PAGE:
Breastfeeding Mom Forced to Quit Job

Breastfeeding and weight charts
No place to pump

Angela Ames, an employee at Nationwide Advantage Mortgage in Des Moines Iowa was back at work after eight weeks of maternity leave — her premature baby boy at home. She felt strongly about continuing to nurse (she had fed her first son formula but wanted to breastfeed this time, especially considering her son was five weeks early).

It was her first day back, she had gone three hours without nursing, she was leaking and engorged. And her employer asked her to fill out paperwork that would take three days to process before she was given access to a lactation room to pump. So what did she do?

According to Ames, who is now filing a civil rights complaint against her employer, she had no choice but to resign. She was in pain, she knew if she didn’t pump her milk supply would go down, and she couldn’t get access to an electrical plug in the bathroom (as a nurse at the company suggested). She had been offered a “sick room” at the company as an alternative, but according to Ames it wasn’t sanitary and there was actually a sick person in it at the time.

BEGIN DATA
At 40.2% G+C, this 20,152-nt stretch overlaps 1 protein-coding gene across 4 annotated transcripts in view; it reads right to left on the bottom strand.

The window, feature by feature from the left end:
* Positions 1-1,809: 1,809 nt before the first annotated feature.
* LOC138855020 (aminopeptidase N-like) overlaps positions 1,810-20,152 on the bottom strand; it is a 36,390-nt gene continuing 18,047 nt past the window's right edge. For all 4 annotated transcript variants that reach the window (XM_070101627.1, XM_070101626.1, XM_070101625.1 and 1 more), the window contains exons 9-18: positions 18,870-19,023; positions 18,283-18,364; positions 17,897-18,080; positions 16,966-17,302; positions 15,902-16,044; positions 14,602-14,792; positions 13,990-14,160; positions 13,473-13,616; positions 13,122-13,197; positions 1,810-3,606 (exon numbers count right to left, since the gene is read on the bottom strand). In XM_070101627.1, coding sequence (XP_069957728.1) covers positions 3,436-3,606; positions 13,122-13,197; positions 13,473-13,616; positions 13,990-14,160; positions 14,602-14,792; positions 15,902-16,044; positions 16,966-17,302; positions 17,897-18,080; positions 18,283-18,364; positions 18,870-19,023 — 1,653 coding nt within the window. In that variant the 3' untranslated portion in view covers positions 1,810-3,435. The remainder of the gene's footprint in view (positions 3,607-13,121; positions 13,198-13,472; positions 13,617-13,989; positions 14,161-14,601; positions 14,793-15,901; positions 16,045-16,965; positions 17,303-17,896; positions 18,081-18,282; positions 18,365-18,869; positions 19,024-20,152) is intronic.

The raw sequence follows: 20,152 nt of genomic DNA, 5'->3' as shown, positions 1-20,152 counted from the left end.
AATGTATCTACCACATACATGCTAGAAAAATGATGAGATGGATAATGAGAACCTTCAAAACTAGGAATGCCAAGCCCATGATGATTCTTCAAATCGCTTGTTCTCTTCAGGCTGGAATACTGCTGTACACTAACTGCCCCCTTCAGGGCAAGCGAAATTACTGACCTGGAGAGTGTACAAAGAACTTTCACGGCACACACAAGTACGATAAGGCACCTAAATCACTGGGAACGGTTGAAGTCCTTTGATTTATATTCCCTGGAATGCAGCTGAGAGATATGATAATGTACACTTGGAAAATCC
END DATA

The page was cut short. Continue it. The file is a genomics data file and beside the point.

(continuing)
Federal law provides that breastfeeding moms be given break time and a private place to pump for the first year of their baby’s life. It may be that this company was compliant on paper, but obviously not supportive in practice. Three days to get access to a lactation room?!

We just learned from the CDC that three quarters of moms start breastfeeding, but more than half are done before six months. No wonder.

Image: Flickr/Nerrisa’s ring

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